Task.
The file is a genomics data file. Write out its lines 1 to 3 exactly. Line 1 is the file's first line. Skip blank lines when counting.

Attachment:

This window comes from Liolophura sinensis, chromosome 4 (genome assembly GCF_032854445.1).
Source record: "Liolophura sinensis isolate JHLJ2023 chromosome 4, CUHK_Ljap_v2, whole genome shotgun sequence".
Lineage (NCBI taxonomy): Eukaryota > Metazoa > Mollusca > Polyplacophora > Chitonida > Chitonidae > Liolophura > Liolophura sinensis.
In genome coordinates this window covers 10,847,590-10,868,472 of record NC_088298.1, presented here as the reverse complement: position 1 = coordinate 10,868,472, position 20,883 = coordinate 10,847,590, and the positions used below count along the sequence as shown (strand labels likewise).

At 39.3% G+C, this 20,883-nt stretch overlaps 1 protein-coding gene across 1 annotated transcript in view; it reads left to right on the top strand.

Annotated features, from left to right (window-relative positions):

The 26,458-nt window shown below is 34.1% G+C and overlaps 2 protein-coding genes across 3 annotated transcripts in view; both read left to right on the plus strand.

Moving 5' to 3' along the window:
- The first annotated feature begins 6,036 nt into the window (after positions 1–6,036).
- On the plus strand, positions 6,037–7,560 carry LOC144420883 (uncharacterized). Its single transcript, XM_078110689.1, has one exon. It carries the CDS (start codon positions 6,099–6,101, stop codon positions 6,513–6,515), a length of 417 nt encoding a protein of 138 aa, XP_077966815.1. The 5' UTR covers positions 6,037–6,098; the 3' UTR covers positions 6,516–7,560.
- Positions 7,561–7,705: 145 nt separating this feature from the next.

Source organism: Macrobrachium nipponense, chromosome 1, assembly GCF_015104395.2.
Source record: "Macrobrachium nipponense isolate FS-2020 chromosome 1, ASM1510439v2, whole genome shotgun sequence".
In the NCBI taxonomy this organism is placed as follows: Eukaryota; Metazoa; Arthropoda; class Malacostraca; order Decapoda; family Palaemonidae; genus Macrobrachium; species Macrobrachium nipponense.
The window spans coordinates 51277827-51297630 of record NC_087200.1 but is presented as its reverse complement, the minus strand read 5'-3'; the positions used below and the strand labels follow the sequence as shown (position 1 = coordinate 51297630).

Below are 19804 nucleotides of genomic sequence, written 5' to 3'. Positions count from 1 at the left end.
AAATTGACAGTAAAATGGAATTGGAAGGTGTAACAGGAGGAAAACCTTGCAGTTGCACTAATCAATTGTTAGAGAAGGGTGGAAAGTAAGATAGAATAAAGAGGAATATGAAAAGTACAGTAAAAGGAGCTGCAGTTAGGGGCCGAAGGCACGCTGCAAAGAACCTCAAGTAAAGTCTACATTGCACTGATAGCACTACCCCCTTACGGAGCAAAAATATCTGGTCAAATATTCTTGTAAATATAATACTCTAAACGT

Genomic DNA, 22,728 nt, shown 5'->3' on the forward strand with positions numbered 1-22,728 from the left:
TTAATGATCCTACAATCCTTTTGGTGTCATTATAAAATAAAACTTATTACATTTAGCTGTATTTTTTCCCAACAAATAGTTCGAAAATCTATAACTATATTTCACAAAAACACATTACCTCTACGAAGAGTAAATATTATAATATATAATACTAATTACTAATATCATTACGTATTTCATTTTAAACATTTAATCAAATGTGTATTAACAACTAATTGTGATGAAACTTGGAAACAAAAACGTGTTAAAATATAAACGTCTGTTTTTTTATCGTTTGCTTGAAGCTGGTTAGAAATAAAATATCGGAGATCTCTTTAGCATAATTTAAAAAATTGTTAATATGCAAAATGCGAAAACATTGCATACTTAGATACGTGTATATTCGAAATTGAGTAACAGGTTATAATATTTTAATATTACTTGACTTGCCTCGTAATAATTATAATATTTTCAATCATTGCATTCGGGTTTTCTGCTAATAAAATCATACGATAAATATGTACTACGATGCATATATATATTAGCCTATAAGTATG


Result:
This window comes from Liolophura sinensis, chromosome 4 (genome assembly GCF_032854445.1).
Source record: "Liolophura sinensis isolate JHLJ2023 chromosome 4, CUHK_Ljap_v2, whole genome shotgun sequence".
Lineage (NCBI taxonomy): Eukaryota > Metazoa > Mollusca > Polyplacophora > Chitonida > Chitonidae > Liolophura > Liolophura sinensis.